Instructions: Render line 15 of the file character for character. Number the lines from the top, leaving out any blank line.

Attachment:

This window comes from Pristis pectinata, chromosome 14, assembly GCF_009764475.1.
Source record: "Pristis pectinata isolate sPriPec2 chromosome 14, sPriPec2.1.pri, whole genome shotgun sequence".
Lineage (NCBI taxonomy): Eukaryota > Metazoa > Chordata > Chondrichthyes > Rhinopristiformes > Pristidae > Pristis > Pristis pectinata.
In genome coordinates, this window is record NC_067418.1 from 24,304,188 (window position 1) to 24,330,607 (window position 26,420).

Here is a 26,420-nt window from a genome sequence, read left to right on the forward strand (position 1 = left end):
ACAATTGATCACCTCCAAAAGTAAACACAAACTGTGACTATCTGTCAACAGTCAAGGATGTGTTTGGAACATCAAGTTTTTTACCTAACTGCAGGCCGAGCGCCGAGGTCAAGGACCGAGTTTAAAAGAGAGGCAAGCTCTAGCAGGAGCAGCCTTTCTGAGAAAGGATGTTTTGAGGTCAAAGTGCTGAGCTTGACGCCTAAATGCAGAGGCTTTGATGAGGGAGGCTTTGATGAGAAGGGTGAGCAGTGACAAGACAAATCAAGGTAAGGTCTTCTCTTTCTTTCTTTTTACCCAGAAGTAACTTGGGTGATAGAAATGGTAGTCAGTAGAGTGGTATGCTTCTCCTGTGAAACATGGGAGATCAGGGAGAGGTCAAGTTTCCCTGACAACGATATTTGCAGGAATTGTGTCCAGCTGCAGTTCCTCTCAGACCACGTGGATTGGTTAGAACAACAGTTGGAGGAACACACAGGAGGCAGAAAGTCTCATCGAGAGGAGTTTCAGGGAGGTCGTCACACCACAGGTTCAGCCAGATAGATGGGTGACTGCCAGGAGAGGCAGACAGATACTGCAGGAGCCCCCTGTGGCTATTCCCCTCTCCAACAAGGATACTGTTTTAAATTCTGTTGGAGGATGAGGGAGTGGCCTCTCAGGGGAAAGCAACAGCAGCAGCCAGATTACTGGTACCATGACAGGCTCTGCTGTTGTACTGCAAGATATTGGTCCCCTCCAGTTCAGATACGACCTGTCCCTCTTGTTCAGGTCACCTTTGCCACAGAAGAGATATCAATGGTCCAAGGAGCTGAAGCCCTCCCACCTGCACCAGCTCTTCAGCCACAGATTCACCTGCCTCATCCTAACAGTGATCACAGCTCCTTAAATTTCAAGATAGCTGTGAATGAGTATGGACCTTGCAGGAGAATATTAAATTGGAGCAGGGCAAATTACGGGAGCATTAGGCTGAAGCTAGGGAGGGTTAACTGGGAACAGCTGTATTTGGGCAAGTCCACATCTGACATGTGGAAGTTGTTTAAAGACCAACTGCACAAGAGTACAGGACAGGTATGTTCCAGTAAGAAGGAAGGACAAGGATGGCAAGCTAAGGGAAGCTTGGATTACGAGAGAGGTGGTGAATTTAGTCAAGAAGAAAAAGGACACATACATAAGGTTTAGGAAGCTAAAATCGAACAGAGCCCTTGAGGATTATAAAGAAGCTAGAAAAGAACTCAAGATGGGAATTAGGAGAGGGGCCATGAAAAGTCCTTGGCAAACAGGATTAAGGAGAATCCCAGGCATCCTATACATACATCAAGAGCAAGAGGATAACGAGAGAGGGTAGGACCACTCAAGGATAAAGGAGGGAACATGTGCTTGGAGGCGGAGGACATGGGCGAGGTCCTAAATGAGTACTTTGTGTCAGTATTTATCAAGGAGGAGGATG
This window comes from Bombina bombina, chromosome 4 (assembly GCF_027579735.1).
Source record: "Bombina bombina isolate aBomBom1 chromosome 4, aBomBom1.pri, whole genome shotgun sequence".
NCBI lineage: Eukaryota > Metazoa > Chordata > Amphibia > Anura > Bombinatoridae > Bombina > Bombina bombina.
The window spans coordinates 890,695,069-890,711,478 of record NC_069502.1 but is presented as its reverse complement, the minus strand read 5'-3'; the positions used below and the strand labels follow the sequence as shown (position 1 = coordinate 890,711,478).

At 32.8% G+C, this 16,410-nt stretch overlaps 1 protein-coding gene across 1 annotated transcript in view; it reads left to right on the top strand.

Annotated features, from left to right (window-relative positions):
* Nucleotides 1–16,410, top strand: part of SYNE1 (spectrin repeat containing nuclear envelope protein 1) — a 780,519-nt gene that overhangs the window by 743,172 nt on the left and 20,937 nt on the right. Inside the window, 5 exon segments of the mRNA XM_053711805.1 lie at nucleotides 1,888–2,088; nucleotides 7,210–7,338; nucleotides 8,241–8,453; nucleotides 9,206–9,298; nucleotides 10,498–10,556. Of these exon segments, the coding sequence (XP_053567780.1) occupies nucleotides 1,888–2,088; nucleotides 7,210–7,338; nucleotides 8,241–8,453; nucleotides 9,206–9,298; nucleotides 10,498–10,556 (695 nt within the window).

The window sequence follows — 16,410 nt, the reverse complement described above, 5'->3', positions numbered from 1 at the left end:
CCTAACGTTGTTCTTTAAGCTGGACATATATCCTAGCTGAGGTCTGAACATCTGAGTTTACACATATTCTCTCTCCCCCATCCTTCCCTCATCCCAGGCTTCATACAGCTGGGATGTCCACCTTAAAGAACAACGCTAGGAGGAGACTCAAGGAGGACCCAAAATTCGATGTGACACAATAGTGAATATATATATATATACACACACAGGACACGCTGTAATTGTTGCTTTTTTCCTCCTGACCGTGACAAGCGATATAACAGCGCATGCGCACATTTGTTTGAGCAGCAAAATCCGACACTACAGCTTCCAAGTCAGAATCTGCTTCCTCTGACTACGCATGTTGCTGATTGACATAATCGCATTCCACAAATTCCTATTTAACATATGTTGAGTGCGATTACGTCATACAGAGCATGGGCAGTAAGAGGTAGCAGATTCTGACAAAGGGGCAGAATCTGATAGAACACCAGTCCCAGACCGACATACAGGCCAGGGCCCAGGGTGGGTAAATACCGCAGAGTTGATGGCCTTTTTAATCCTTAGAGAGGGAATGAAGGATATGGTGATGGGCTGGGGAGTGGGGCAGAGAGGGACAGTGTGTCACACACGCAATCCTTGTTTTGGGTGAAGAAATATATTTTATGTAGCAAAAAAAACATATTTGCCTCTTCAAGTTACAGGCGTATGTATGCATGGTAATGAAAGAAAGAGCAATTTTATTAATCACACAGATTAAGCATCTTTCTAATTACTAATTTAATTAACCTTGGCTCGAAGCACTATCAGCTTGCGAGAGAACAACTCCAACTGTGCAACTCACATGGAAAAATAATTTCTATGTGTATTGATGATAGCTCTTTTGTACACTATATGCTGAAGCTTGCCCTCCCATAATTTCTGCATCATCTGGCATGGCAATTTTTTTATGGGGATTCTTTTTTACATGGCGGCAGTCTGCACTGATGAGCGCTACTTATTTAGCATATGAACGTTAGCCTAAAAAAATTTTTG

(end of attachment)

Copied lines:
CCTAACGTTGTTCTTTAAGCTGGACATATATCCTAGCTGAGGTCTGAACATCTGAGTTTACACATATTCTCTCTCCCCCATCCTTCCCTCATCCCAGGCTTCATACAGCTGGGATGTCCACCTTAAAGAACAACGCTAGGAGGAGACTCAAGGAGGACCCAAAATTCGATGTGACACAATAGTGAATATATATATATATACACACACAGGACACGCTGTAATTGTTGCTTTTTTCCTCCTGACCGTGACAAGCGATATAACAGCGCATGCGCACATTTGTTTGAGCAGCAAAATCCGACACTACAGCTTCCAAGTCAGAATCTGCTTCCTCTGACTACGCATGTTGCTGATTGACATAATCGCATTCCACAAATTCCTATTTAACATATGTTGAGTGCGATTACGTCATACAGAGCATGGGCAGTAAGAGGTAGCAGATTCTGACAAAGGGGCAGAATCTGATAGAACACCAGTCCCAGACCGACATACAGGCCAGGGCCCAGGGTGGGTAAATACCGCAGAGTTGATGGCCTTTTTAATCCTTAGAGAGGGAATGAAGGATATGGTGATGGGCTGGGGAGTGGGGCAGAGAGGGACAGTGTGTCACACACGCAATCCTTGTTTTGGGTGAAGAAATATATTTTATGTAGCAAAAAAAACATATTTGCCTCTTCAAGTTACAGGCGTATGTATGCATGGTAATGAAAGAAAGAGCAATTTTATTAATCACACAGATTAAGCATCTTTCTAATTACTAATTTAATTAACCTTGGCTCGAAGCACTATCAGCTTGCGAGAGAACAACTCCAACTGTGCAACTCACATGGAAAAATAATTTCTATGTGTATTGATGATAGCTCTTTTGTACACTATATGCTGAAGCTTGCCCTCCCATAATTTCTGCATCATCTGGCATGGCAATTTTTTTATGGGGATTCTTTTTTACATGGCGGCAGTCTGCACTGATGAGCGCTACTTATTTAGCATATGAACGTTAGCCTAAAAAAATTTTTG